Desert Rats Vs. Afrika Korps Review
Wartime strategy heads to the desert in this historical real-time strategy game.
Review by Darren Cartledge
Published 18th April 2004
Desert Rats Vs. Afrika Korps
- Developer: Digital Reality
- Publisher: Digital Jesters
- Release Date: 8th April 2004
Many real-time strategy games seem to put more emphasis on your management skills then actual strategy. Take the Command & Conquer games for instance; you start each mission with a small number of troops who in turn build up a base that enables you to collect resources so you can build up a massive army in no time at all. Don’t get me wrong, the C&C; games are good but there’s no real strategy involved as you can simply create more and more units and don’t have to worry about the hundred or so you just sent out on a suicide mission.
However, Digital Reality’s Desert Rats vs. Afrika Korps differs from the majority of real-time strategy games by ditching resource management and base building in favour of focusing on battlefield tactics. Set against the backdrop of the conflict in northern Africa during World War II, Desert Rats vs. Afrika Korps tells the story of the conflict from the viewpoint of several fictional characters rather then historical figures, before each mission their respective stories are told through journals and the occasional cut-scene.
Before each mission you are taken to a planning menu that lets you select the units to use in your next mission. You are given a set number of points to use for each mission with each unit having their own point value which is deducted once a unit is selected. It’s a good system that makes you think twice about the units you select, although sadly it doesn’t really work that well because you don’t know what enemy units you are going to be up against so it’s usually best to stick with the default selection of units.
The game also features a prestige points system that gives you access to enhanced or super units, these units are usually more powerful variations to the games standard units. Once you have earned enough prestige points by completing bonus or hidden objectives in missions you will be given access to these super units, it’s a good system that rewards the player for completing task that aren’t necessary to progress through the game.
The game features two main single player modes, First and foremost there is a story mode that lets you play the games 16 missions in chronological order, in this mode you will firstly play through the Axis campaign followed by the Allied, you will also play some additional missions that help carry the games story. Other modes of play are pretty standard and include a campaign mode, scenarios and several multiplayer options.
Vehicles play a large part in Desert Rat vs. Afrika Korps and there’s a pretty large variation of them available to you ranging from jeeps, trucks, tanks and planes. Although, the game puts a large emphasis on vehicles the game still provides a wide selection of infantry units ranging from basic riflemen, snipers, grenadiers and machines gunners and so on, however despite this you don’t ever really get to use the capabilities of these units to their full potential because of the games heavy use of vehicles and the micro management that it would require.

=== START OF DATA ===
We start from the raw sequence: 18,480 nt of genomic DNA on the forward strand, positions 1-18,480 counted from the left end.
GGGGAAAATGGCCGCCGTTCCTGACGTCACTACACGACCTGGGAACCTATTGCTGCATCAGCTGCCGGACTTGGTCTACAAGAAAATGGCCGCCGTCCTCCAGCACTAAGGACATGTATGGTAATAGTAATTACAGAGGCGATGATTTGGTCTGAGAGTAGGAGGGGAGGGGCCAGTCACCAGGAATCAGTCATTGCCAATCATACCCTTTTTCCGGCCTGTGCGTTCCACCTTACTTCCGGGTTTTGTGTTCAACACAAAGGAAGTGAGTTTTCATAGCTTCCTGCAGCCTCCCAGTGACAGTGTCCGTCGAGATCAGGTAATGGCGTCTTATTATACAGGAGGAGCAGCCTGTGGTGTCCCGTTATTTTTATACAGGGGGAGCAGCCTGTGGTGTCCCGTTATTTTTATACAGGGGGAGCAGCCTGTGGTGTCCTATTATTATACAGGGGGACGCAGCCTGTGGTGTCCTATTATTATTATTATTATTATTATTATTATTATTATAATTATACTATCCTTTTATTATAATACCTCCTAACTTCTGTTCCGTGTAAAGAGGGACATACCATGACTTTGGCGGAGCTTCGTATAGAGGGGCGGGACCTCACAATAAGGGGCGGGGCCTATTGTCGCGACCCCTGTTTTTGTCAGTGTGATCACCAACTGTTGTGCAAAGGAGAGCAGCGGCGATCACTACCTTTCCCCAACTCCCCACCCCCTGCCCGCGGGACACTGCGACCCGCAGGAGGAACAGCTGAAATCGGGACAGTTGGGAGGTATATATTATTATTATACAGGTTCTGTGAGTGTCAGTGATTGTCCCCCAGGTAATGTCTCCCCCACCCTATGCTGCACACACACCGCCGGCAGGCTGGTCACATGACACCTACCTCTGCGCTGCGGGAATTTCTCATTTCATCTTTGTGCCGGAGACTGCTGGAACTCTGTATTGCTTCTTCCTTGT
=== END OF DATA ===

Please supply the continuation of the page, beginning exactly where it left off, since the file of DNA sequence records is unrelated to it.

Missions in Desert Rats vs. Afrika Korps vary in difficulty and style, in some mission you will be defending areas you control while in others you will be required to go deep behind enemy lines with only infantry units at your disposal. Luckily though in Desert Rats vs. Afrika Korps you can salvage enemy vehicles and load your men into them.
Gameplay throughout is generally solid, the game is pretty accessible with an easy to use command menu and interface, there’s no sifting through endless menus to find the command you’re looking for as it has all been nicely laid out in front of you. That said though there are some pretty annoying flaws that can lead to the odd spell of frustration. Firstly path finding in the game is pretty poor. If you select a group of units they have trouble getting to where you want them to go if it involves anything more than a straight line. If they come across obstacles they will split up with some heading in one direction and others taking a large detour, this can throw your tactics up in the air as units will often wondering enemy units and simply get wiped out.
Enemy AI also isn’t at its best although the game does provide a good challenge when you can take out a small group one by one with one unit without other units in the group noticing, you can tell it’s not firing on all cylinders.
Graphics in the game are good with some nice effects. The game is presented in total 3D with each unit accurately recreated to represent their real world counter parts. Maps in the game are quite varied which is quite an achievement seen as they are all set in the desert. They also have a nice amount of detail which includes craters from explosions, destructible trees, buildings etc and a rather good sand storm effect that can hide units from sight.
Sound in the game is generally good, music is fitting with the theme and sound effects such as weapons fire, explosions and engine sound are all pretty authentic. The only downside to the games sound is the voice acting which is questionable at times.
Despite my complaints Desert Rats vs. Afrika Korps puts in a good performance and is worth a look, especially if you like strategy games that require you to think fast and react quickly to events on the battlefield.
Review Score: 7.6/10
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